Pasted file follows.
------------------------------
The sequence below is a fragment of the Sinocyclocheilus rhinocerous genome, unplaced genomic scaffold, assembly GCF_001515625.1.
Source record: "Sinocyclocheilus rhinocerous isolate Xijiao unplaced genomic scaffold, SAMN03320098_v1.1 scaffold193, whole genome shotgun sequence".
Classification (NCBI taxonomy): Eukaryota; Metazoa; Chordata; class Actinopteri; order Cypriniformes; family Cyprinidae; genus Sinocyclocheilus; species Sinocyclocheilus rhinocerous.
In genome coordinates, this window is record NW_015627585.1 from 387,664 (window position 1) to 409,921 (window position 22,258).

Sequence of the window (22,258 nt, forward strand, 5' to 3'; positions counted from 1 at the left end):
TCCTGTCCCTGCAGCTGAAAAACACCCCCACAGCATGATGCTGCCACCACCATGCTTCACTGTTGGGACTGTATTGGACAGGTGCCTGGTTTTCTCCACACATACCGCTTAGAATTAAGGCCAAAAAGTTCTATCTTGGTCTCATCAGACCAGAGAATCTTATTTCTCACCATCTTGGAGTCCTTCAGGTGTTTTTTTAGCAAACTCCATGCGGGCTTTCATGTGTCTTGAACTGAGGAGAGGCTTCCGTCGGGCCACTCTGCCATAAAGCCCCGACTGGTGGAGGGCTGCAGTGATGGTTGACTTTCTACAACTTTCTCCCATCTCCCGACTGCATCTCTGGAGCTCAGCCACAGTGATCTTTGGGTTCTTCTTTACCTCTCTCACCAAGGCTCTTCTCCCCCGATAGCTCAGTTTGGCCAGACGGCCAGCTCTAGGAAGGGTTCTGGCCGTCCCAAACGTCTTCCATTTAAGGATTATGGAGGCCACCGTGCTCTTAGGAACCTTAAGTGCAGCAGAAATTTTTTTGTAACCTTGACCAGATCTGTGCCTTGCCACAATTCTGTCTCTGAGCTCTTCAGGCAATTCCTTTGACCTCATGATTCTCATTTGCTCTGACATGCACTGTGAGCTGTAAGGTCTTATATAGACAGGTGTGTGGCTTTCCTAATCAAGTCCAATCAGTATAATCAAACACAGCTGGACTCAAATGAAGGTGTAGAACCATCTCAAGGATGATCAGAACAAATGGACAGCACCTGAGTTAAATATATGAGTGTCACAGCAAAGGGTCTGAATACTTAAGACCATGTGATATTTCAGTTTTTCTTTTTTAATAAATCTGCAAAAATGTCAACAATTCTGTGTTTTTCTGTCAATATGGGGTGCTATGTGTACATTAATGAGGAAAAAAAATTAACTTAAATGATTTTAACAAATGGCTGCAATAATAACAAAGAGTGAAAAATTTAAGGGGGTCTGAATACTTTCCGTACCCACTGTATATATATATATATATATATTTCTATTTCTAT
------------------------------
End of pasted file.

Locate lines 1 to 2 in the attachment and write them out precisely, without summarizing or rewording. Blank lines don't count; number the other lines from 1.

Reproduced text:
The sequence below is a fragment of the Sinocyclocheilus rhinocerous genome, unplaced genomic scaffold, assembly GCF_001515625.1.
Source record: "Sinocyclocheilus rhinocerous isolate Xijiao unplaced genomic scaffold, SAMN03320098_v1.1 scaffold193, whole genome shotgun sequence".